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Patented F eb. 14, ‘51950
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40
_ ium'rso STATES PATENT oFFicE
METHOD or MAKIUFACTURE or
' LpMiNEsosNr MATERIALS
James H; Schulman, Cambridge, Mass, assignor
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to Sylvania'Electric Products In'c., Salem, Mass.,
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‘a corporation of Massachusetts
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No Drawing. .Application Matti; 28, 1946,
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Serial No. 657,922
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8Claims.
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(01. 252430110
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This invention‘ relates to luminescent materials and more particularly to phosphors ‘used
in the preparation of a coating of ?uorescent ma-
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mixture of a calcium salt and a manganese salt
with silicic acid in the presence of the vapor of
a lead compound. This lead-bearing vapor may
terial for an electric gaseous discharge device,
he produced in the ?ring chamber by placing
such ‘as a ?uorescentilam'p.
therein a separate vessel containing a suitable
"
An object of this invention. is to provide a, ?uorescent material of ?ne and uniform particle
lead compound. Alternatively, the activator
compound 'may be‘ disposed in the‘ bottom‘ of ‘a
size.
suitable container and the phosphor charge piled
..
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‘. .Another object ‘is to‘provide a fluorescent maon top of it or it may be disposed on top of the
terial which, when applied to a lamp,.will pro- ll phosphor charge. If desired, a blend of a cal
vide. the lamp with a coating which will maintain
cium and a manganese compound with silicic acid
good brightness throughout the life of the lamp.
can be pre?red to give CaMnSiOs which is, inert
. Afurther object is to provide a?uorescent ma-
to 2537 A. U. radiation.
This ?red material
terial which, when applied to alamp, will promay then be further heated in the vapor of a
time the lamp with a smooth even coating.
15 suitable lead compound, whereupon lead enters
. Further objects, advantages and features will
the Structure and forms the Carrol/[113103 Phos
Ice-apparent from the following speci?cation.
phorwwhich ?uoresces pink under 2537 A. U.
In theipreparationl of certain luminescent ma-
excitation.
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terials it has been the pralltice 170 add an actiThe amount of the activator which enters the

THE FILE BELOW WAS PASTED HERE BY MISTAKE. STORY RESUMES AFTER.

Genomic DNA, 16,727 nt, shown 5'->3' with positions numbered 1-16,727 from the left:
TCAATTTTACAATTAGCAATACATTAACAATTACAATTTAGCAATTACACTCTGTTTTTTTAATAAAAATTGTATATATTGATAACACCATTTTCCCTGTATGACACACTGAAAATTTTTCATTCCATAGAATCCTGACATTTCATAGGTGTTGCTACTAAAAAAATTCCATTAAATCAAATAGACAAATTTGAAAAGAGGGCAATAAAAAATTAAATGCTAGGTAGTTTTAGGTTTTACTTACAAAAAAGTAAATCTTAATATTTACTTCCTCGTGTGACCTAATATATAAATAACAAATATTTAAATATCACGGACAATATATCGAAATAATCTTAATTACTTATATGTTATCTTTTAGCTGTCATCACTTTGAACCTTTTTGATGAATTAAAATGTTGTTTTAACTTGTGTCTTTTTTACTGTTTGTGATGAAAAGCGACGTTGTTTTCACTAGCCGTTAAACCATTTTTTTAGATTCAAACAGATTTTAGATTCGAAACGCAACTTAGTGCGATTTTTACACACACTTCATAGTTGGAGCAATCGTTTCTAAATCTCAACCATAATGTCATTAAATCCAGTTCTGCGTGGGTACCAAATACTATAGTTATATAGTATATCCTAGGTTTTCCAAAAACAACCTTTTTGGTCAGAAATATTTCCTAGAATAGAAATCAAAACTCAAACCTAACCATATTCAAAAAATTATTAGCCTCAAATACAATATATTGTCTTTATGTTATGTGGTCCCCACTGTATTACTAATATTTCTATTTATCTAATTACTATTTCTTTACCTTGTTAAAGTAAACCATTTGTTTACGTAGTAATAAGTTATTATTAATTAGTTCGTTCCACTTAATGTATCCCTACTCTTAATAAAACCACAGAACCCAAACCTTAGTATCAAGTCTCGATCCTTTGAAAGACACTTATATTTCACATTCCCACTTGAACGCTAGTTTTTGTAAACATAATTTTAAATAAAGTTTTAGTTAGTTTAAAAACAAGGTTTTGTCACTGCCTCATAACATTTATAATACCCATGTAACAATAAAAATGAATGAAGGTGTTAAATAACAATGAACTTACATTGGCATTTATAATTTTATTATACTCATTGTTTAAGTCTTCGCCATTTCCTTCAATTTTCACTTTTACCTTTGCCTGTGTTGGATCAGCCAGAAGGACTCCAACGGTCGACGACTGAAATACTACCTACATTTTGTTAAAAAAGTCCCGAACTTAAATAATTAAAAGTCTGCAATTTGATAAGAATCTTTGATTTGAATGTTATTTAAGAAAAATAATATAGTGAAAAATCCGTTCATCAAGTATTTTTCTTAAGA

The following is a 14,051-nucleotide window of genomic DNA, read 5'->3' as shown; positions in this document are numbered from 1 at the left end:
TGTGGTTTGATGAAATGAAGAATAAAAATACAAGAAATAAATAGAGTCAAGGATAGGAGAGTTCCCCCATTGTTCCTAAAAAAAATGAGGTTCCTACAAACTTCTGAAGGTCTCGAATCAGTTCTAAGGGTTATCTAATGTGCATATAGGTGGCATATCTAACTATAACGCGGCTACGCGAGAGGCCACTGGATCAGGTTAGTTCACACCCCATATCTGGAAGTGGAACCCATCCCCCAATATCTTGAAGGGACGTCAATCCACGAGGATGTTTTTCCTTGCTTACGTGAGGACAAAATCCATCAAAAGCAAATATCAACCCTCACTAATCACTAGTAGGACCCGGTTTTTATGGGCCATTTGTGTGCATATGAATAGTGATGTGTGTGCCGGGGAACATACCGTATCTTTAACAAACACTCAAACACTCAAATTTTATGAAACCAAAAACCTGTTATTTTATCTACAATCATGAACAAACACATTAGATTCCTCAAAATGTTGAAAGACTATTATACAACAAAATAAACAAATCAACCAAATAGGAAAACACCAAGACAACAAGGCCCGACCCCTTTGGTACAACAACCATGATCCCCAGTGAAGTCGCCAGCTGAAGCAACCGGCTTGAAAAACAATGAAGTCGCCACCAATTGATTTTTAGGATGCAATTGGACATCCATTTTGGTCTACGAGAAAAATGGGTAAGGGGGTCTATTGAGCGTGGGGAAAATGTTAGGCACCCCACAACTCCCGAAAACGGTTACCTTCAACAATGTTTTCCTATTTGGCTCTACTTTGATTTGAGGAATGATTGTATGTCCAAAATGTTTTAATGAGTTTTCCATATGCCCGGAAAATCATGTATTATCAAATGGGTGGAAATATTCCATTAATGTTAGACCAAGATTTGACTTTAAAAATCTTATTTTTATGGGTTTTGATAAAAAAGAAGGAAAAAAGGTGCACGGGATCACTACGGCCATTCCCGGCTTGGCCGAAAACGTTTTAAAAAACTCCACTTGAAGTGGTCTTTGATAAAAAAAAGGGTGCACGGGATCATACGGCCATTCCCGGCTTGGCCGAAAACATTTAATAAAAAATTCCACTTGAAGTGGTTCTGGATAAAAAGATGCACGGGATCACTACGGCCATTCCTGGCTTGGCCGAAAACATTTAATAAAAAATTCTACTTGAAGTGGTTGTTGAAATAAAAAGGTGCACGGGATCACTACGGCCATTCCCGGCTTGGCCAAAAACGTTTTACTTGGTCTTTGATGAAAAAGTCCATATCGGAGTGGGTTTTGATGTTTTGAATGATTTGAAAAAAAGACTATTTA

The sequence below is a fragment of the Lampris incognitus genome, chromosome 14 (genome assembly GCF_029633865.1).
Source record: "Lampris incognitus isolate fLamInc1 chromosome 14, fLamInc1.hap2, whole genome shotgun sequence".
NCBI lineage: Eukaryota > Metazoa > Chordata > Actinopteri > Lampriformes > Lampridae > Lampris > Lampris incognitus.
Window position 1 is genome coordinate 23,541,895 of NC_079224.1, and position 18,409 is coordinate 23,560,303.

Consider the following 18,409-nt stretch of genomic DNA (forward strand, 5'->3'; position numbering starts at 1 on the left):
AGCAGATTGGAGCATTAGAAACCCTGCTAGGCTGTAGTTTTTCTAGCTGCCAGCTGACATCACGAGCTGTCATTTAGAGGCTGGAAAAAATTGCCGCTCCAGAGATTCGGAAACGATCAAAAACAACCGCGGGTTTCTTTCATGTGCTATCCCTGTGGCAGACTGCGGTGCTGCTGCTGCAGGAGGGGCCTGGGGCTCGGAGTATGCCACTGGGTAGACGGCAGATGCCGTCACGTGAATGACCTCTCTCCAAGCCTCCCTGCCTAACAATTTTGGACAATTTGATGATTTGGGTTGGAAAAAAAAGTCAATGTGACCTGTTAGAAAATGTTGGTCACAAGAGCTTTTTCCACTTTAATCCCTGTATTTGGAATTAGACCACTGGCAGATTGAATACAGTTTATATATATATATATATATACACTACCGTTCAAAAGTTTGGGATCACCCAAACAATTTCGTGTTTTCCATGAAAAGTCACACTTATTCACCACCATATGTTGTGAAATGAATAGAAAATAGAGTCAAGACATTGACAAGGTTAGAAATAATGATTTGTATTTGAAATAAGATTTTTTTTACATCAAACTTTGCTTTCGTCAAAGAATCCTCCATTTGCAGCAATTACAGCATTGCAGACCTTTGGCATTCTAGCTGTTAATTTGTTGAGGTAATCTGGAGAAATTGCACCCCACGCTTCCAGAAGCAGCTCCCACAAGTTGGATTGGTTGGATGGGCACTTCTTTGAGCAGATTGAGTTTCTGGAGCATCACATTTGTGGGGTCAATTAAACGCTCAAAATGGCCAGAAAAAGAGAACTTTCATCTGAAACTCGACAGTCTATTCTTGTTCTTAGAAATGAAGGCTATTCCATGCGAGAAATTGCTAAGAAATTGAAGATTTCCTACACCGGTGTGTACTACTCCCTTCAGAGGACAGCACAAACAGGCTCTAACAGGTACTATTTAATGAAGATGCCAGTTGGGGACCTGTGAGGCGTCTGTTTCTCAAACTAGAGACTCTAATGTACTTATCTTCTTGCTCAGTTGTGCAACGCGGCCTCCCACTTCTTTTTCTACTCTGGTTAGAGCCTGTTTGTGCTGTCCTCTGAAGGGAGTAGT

vator such as lead in order to obtain a product 20 phosphor may be controlled by the temperature
which will ?uoresce under 2537 A. U. excitation.
and time of firing and by the Choice of act-,1;
It has‘also been the practice, in 501119081568, in
yator compounds of diiferent vapor pressures.
preparing lummescent materials to ut1l1Ze a flux
AS suitable lead compounds I have used lead
or catalyst to accelerate the reaction of phosphor ’ _ ?uoride, lead dioxide, lead monoxide and mad
synthesis. In both of these cases the activator 2v chloride but any other lead compounds giving
and/Or the catalyst have usually been mixed as a
a su?icient concentration of lead-bearing vapor
solid with the phosphor charge. In'the case of
at the ?ring temperatures employed are Satis_
the ‘activator. many activator compounds fuse at
factory. I have found 2100° F. to be a satisfacé
comparatively low temperatures before any Sub‘
tory ?ring temperature. Thus an activator can
stantial reaction. takes place with the phosphor 30 be added to a raw material blend or a ?nished
ingredients.
This 'sintering is undesirable be-
phosphor by this method
cause it causes the ?nal phosphor product ‘to be
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characterized by larger particle sizes than are
I 11,1261“; @1123??? gggdnnigoof
desired. When a catalyst is mixed as a solid
prp?red CaMnSiOg in onse’ Crucibfé and a1 sing
with‘ the phosphor charge‘ it has been found that 1'3- abie lead com ound 1
another 0
$3065?
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I th
sometimes the stimulated reaction of the fluorescent material does not take place uniformly
throughout the entire mass, some particles of the
put‘ thése twg crucigll S in n rum 6‘ ? .811
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b
.th th 1 d e
a ovenbclw ring
CF11; erhwl
e ea, compound “Wm B on 0D
?uorescent material reacting slower than others.
0
e p osphor chalge‘ The crumbles are then
- Themethod Of my invention embodies the idea ‘~40 covefled and. t?red' when the temperature
pf introducing the activator and/or the catalyst
zeac es 2.‘ pom Where .the lead compound starts
into the‘ phosphor charge in a vapor state instead